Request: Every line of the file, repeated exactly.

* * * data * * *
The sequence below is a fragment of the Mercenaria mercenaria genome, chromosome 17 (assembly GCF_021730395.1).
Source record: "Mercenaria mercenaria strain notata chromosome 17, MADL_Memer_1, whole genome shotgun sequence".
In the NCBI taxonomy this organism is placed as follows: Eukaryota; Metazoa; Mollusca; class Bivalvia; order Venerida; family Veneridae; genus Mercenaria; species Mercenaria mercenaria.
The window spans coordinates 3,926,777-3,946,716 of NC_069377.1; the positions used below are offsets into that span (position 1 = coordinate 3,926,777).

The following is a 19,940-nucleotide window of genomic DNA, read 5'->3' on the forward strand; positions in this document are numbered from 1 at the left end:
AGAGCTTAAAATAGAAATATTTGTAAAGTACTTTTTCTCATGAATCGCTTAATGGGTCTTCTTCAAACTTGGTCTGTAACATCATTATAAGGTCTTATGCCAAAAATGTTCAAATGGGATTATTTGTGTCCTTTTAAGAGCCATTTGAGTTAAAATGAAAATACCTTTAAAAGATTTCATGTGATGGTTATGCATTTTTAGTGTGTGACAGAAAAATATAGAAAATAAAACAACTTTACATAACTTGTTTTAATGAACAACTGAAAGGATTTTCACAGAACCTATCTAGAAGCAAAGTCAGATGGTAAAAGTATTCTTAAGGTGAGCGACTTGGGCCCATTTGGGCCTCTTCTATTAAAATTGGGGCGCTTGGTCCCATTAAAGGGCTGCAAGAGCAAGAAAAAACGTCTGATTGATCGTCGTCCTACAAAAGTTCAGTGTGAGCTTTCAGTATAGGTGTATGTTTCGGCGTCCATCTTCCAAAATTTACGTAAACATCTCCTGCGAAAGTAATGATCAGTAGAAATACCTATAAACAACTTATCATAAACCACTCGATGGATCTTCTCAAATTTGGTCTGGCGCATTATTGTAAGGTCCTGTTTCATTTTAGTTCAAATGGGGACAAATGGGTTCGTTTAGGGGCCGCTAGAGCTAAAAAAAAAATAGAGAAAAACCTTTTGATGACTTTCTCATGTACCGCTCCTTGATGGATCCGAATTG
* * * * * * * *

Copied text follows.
The sequence below is a fragment of the Mercenaria mercenaria genome, chromosome 17 (assembly GCF_021730395.1).
Source record: "Mercenaria mercenaria strain notata chromosome 17, MADL_Memer_1, whole genome shotgun sequence".
In the NCBI taxonomy this organism is placed as follows: Eukaryota; Metazoa; Mollusca; class Bivalvia; order Venerida; family Veneridae; genus Mercenaria; species Mercenaria mercenaria.
The window spans coordinates 3,926,777-3,946,716 of NC_069377.1; the positions used below are offsets into that span (position 1 = coordinate 3,926,777).

The following is a 19,940-nucleotide window of genomic DNA, read 5'->3' on the forward strand; positions in this document are numbered from 1 at the left end:
AGAGCTTAAAATAGAAATATTTGTAAAGTACTTTTTCTCATGAATCGCTTAATGGGTCTTCTTCAAACTTGGTCTGTAACATCATTATAAGGTCTTATGCCAAAAATGTTCAAATGGGATTATTTGTGTCCTTTTAAGAGCCATTTGAGTTAAAATGAAAATACCTTTAAAAGATTTCATGTGATGGTTATGCATTTTTAGTGTGTGACAGAAAAATATAGAAAATAAAACAACTTTACATAACTTGTTTTAATGAACAACTGAAAGGATTTTCACAGAACCTATCTAGAAGCAAAGTCAGATGGTAAAAGTATTCTTAAGGTGAGCGACTTGGGCCCATTTGGGCCTCTTCTATTAAAATTGGGGCGCTTGGTCCCATTAAAGGGCTGCAAGAGCAAGAAAAAACGTCTGATTGATCGTCGTCCTACAAAAGTTCAGTGTGAGCTTTCAGTATAGGTGTATGTTTCGGCGTCCATCTTCCAAAATTTACGTAAACATCTCCTGCGAAAGTAATGATCAGTAGAAATACCTATAAACAACTTATCATAAACCACTCGATGGATCTTCTCAAATTTGGTCTGGCGCATTATTGTAAGGTCCTGTTTCATTTTAGTTCAAATGGGGACAAATGGGTTCGTTTAGGGGCCGCTAGAGCTAAAAAAAAAATAGAGAAAAACCTTTTGATGACTTTCTCATGTACCGCTCCTTGATGGATCCGAATTG